Vinomofo once sold 70% of the business, then realised it was a big mistake — here’s how they got it back

Andre Eikmeier and Justin Dry. Photo: Supplied.

Australian wine e-retailer Vinomofo was still in its early days and seeking to scale up fast when co-founders Justin Dry and Andre Eikmeier decided to sell 70% of the business to another e-commerce company.

But a year into the new structure they realised they’d made a big mistake.

It sounds like a predicament founders everywhere have nightmares about, the Vinomofo guys got lucky and were able to buy back the business.

Justin Dry recently recounted what happened during a screening of the new film about three Australian startups, The New Hustle.

It all started a bit of heavy-handedness by Vinomofo’s bigger rivals.

“Producers at that time were saying ‘The big guys are threatening to take our wines off the shelves’ and we needed to be able to say ‘Alright we’re going to buy as much or more’,” Dry recalls, adding the business had to either take money or join a bigger organisation.

“The first time Vinomofo ran into this predicament was in 2012 and we decided to sell part of the company to a giant online retailer at the time, Catch of the Day.

“They ended up with 70% of our company in 2012 — we launched in 2011.

“They wanted the whole thing and we refused because we didn’t want to stay on unless we had some pretty big upside.”

The early days were amazing

“The early days were f**king amazing with those guys. We’re like ‘Oh my god’. We took a little bit of money off the table… and then we got to be surrounded by a really successful company, which was amazing.

“In the first week, we set up a meeting with all the super smart leaders within the team and said ‘Help us. Let’s pick their brains’ so those types of things were amazing.

“However, you become a very small cog in a big wheel. We were tiny compared to Catch. I think at that stage we were like $4 million [in revenue], or something like that, and I think they were doing like $200 [million], so we were like completely nothing. But they saw our upside.

“Then when we realised there wasn’t as much crossover as we’d hoped with the customer bases.

“We’d always targeted this kind of premium to super premium wine buyer and we thought ‘Well fuck, they’ve got two million customers right? Even if we get like 10% that’s like 200,000’. That was going to change the game for us.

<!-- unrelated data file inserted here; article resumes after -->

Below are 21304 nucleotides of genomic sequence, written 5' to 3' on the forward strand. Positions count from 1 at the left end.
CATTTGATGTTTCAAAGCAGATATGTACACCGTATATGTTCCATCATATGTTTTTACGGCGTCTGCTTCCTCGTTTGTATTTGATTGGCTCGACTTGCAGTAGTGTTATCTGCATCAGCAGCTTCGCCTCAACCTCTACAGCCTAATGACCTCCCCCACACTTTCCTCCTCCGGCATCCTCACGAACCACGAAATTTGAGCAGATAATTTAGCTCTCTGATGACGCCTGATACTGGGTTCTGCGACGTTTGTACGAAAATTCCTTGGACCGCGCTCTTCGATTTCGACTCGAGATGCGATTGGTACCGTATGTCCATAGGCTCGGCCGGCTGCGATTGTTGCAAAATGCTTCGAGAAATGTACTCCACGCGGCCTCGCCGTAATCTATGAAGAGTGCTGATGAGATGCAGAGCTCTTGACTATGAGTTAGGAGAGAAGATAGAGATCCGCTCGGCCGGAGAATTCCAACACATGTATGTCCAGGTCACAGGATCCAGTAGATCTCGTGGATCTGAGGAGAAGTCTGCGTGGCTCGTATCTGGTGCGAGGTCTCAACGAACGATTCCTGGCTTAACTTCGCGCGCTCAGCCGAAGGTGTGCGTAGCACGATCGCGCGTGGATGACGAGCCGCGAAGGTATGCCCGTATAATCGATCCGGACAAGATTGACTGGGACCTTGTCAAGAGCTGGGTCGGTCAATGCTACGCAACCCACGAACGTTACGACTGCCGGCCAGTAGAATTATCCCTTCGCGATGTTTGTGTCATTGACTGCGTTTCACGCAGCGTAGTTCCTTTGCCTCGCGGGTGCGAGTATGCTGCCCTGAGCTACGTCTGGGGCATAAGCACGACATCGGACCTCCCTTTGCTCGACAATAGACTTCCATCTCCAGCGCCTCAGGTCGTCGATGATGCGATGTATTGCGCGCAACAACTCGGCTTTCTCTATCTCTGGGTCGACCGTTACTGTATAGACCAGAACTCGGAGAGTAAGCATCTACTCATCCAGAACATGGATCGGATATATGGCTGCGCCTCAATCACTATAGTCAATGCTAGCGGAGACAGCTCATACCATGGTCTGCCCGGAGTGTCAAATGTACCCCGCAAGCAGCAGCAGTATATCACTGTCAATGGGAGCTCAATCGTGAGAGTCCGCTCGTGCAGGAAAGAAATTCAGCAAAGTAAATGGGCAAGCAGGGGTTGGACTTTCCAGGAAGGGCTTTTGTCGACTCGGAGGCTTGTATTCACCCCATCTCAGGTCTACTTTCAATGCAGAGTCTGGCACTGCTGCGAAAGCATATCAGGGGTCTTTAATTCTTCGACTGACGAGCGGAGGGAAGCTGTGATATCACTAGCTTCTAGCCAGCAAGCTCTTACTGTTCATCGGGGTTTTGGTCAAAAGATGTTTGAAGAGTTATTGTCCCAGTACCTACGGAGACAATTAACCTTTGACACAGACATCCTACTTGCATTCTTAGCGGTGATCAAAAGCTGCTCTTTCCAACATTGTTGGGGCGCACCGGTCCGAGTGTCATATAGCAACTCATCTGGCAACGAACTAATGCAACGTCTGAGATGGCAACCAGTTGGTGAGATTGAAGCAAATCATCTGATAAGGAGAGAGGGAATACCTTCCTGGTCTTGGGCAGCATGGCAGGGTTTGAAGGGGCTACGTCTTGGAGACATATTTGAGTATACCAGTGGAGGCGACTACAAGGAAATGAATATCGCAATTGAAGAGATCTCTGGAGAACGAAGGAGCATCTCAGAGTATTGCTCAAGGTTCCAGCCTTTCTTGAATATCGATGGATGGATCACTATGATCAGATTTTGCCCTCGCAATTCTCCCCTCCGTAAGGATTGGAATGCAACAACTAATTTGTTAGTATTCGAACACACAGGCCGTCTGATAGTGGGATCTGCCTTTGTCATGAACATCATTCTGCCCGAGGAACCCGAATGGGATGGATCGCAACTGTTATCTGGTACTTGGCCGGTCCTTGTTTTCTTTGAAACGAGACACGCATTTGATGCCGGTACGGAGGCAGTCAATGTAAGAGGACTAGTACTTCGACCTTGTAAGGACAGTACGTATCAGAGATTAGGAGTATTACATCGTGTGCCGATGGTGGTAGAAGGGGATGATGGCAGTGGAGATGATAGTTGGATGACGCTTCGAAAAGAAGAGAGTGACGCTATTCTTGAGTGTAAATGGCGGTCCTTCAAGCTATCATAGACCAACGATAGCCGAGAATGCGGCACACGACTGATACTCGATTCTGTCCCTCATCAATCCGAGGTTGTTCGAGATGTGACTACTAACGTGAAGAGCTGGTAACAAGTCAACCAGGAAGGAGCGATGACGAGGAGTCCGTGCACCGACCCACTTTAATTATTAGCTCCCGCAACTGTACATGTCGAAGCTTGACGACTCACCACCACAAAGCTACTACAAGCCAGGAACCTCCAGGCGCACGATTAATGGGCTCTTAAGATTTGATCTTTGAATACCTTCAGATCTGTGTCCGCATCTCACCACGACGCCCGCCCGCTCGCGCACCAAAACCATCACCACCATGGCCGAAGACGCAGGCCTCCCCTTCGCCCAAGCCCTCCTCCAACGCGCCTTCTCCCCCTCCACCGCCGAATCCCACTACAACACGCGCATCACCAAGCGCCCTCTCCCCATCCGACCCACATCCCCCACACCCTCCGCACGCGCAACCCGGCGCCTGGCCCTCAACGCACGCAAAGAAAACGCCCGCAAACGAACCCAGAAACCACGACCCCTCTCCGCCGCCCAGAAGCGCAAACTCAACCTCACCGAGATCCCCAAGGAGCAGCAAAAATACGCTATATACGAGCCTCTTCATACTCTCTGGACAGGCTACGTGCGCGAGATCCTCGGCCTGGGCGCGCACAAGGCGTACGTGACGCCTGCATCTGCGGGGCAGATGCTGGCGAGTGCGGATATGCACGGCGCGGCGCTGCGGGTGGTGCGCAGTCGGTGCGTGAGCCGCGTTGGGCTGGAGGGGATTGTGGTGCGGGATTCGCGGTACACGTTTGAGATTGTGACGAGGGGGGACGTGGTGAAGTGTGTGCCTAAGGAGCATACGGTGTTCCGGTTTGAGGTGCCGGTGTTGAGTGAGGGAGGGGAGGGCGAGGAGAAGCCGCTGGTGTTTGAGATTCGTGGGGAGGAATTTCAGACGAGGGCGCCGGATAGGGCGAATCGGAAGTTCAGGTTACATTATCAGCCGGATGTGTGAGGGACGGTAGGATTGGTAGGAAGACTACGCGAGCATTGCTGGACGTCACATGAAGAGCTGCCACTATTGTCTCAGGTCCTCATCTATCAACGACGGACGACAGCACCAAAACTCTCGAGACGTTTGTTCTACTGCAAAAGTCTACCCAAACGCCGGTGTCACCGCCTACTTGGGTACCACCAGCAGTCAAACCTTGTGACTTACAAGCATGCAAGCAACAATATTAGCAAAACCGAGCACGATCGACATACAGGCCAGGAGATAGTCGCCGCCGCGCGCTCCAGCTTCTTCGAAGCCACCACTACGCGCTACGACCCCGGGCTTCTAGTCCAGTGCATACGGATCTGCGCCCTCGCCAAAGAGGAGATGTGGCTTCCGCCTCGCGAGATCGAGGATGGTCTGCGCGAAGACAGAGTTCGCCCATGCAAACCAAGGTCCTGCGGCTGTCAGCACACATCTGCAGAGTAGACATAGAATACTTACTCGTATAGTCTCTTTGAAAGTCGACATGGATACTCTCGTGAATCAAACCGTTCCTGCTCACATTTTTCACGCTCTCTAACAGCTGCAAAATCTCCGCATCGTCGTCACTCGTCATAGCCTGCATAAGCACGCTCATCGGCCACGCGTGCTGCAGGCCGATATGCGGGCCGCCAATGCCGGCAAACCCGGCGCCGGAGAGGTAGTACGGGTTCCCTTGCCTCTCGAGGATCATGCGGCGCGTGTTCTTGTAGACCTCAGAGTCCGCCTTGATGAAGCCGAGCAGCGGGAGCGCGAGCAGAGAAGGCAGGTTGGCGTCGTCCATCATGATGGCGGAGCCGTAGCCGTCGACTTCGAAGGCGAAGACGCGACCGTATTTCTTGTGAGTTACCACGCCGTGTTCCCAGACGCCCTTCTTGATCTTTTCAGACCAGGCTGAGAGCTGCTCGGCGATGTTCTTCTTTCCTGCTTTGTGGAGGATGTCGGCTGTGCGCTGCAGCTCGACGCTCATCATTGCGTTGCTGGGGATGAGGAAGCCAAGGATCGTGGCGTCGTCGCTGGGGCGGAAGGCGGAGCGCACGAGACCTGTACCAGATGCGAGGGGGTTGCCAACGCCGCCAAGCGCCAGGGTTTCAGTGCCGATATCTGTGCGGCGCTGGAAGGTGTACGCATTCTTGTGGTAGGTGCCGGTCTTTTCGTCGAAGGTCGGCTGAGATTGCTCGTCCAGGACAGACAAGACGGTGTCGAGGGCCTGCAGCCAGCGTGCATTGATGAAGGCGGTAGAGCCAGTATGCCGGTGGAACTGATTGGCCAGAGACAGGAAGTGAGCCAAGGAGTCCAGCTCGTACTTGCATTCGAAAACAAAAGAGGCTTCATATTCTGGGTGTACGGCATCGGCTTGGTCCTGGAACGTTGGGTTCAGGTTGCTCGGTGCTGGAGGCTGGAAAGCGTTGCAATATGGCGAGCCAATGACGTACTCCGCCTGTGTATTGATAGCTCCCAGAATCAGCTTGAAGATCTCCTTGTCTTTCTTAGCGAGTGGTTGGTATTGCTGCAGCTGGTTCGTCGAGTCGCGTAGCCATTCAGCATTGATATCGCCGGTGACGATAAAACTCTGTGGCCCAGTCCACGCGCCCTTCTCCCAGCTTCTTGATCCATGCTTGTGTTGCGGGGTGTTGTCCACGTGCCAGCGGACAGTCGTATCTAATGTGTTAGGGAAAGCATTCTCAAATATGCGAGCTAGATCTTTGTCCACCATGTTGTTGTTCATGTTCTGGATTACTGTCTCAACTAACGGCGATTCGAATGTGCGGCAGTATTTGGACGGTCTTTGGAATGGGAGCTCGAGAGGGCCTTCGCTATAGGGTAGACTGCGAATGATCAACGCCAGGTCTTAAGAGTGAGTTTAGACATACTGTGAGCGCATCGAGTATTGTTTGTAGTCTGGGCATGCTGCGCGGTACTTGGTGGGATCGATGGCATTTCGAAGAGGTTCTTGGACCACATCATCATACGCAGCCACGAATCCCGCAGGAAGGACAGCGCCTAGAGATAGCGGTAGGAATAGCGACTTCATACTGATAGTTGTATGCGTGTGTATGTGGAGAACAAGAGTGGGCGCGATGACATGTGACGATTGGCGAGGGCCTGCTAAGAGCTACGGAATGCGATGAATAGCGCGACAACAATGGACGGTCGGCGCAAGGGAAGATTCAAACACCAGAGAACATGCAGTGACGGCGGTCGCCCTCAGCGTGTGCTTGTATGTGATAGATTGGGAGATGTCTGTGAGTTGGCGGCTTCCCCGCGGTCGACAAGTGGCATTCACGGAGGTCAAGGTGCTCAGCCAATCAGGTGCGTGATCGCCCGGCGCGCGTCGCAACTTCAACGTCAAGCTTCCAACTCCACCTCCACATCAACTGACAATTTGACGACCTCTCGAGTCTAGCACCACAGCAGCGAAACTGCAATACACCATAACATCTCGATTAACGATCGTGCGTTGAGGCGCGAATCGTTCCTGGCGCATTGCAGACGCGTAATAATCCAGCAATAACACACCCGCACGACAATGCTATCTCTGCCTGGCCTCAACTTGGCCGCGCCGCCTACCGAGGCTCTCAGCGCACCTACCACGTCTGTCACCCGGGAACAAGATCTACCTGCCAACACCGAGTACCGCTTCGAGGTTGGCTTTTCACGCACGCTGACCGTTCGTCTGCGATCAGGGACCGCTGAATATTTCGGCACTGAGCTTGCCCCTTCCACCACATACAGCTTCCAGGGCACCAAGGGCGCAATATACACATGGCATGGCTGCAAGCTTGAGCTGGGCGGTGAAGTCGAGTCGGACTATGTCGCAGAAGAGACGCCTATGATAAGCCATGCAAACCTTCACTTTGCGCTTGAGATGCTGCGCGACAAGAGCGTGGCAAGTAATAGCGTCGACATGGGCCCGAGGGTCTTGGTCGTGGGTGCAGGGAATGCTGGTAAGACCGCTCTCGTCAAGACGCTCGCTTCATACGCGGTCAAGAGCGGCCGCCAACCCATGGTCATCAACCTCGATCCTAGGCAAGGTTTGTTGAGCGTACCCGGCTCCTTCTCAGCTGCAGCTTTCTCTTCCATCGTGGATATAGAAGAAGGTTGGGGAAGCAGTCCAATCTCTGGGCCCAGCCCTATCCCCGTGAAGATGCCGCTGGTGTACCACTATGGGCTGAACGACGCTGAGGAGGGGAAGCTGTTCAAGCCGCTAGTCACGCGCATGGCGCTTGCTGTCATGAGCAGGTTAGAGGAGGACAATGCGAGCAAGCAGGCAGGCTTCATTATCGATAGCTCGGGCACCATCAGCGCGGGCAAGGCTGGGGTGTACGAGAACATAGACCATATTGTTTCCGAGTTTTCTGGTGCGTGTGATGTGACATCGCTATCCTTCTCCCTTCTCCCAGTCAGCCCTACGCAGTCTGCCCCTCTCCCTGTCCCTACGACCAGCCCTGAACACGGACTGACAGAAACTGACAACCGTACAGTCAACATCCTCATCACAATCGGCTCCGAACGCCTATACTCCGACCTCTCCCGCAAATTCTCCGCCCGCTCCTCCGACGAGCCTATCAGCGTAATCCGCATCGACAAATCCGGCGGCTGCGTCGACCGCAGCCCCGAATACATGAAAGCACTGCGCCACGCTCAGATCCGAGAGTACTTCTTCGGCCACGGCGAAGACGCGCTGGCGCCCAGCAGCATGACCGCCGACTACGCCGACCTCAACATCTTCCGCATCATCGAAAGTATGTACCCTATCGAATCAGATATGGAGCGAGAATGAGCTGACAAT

“What we realised was that wasn’t going to happen because it was a very different buyer and we didn’t get those kinds of customers.

“So here we are a year in, Catch is kind of putting their focus and attention in other places. We’re sitting on 30% of what we used to own 100% of and it’s not taking off like it was supposed to take off.

“We decided to build up the courage to talk to the founders and ask if we could buy it back.

The Vinomofo website

“It was a really awkward conversation but thankfully it was Gabby that we had the conversation with. He came from the same background.”

Gabby Leibovich co-founded Catch of the Day in 2006 with five staff and a small warehouse.

The Catch Group now sells an item online every 2.8 seconds, and in November 2014, became one of the first warehouses in Australia to introduce robotic automated picking.

“He kind of understood it,” said Dry, “the fact that we were 30% and we felt like we were off to the side.

“We wanted to own it again, we wanted to have independence.

“When we had that conversation, when he got past the initial shock that we wanted to leave, it started to get kind of fun because it was like ‘Oh, shit that’s going to be expensive’.

“Then… it was very delicate conversations for a couple of months, and Andre and I would disappear into like, the medical room, the first aid room, to have these private conversations in case anyone could hear us.

“Eventually after about three or four months we managed to buy it back. I think, June 30, 2013.

“That was the most exciting thing ever but then we realised we had to pay for shit again.

“It was so funny we stayed up until midnight because the bank transferred over on July 1, 2013 and we were like ‘Okay, cool does it still f**king work?’ And we’re reloading the page because we’ve got no money we gave them all the money back. So we’re like reloading, reloading, and it’s like 12:01, nothing happened. At 12:02… it was like 230 dollars and we’re like celebrating like “We’re back, independence baby!” And then we realised we needed to sell another 20 thousand before we could afford the wages this week.

“Amazing journey, but yeah, challenged.”